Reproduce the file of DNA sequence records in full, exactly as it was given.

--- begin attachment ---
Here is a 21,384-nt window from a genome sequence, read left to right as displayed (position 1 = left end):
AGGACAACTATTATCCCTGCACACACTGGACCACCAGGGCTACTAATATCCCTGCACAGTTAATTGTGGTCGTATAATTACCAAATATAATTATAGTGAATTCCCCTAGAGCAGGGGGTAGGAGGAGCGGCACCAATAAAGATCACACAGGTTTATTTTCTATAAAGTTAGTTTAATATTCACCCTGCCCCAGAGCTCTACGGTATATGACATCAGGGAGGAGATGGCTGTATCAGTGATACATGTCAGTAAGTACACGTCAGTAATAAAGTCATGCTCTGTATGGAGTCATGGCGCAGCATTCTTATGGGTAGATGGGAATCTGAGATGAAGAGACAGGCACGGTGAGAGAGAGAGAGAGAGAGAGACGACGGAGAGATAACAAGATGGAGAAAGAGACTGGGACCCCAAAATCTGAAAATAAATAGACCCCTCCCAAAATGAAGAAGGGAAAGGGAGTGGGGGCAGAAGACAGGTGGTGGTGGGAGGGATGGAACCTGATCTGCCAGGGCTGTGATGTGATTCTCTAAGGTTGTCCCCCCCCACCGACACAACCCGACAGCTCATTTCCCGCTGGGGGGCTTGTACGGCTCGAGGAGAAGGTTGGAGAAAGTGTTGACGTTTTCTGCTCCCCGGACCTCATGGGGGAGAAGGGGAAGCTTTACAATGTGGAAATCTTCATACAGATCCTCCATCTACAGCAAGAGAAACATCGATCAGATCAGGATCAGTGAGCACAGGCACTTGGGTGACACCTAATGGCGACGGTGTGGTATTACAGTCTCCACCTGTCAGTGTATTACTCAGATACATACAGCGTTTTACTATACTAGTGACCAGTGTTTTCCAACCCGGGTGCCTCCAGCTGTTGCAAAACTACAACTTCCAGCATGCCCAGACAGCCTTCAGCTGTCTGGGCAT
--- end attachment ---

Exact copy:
Here is a 21,384-nt window from a genome sequence, read left to right as displayed (position 1 = left end):
AGGACAACTATTATCCCTGCACACACTGGACCACCAGGGCTACTAATATCCCTGCACAGTTAATTGTGGTCGTATAATTACCAAATATAATTATAGTGAATTCCCCTAGAGCAGGGGGTAGGAGGAGCGGCACCAATAAAGATCACACAGGTTTATTTTCTATAAAGTTAGTTTAATATTCACCCTGCCCCAGAGCTCTACGGTATATGACATCAGGGAGGAGATGGCTGTATCAGTGATACATGTCAGTAAGTACACGTCAGTAATAAAGTCATGCTCTGTATGGAGTCATGGCGCAGCATTCTTATGGGTAGATGGGAATCTGAGATGAAGAGACAGGCACGGTGAGAGAGAGAGAGAGAGAGAGACGACGGAGAGATAACAAGATGGAGAAAGAGACTGGGACCCCAAAATCTGAAAATAAATAGACCCCTCCCAAAATGAAGAAGGGAAAGGGAGTGGGGGCAGAAGACAGGTGGTGGTGGGAGGGATGGAACCTGATCTGCCAGGGCTGTGATGTGATTCTCTAAGGTTGTCCCCCCCCACCGACACAACCCGACAGCTCATTTCCCGCTGGGGGGCTTGTACGGCTCGAGGAGAAGGTTGGAGAAAGTGTTGACGTTTTCTGCTCCCCGGACCTCATGGGGGAGAAGGGGAAGCTTTACAATGTGGAAATCTTCATACAGATCCTCCATCTACAGCAAGAGAAACATCGATCAGATCAGGATCAGTGAGCACAGGCACTTGGGTGACACCTAATGGCGACGGTGTGGTATTACAGTCTCCACCTGTCAGTGTATTACTCAGATACATACAGCGTTTTACTATACTAGTGACCAGTGTTTTCCAACCCGGGTGCCTCCAGCTGTTGCAAAACTACAACTTCCAGCATGCCCAGACAGCCTTCAGCTGTCTGGGCAT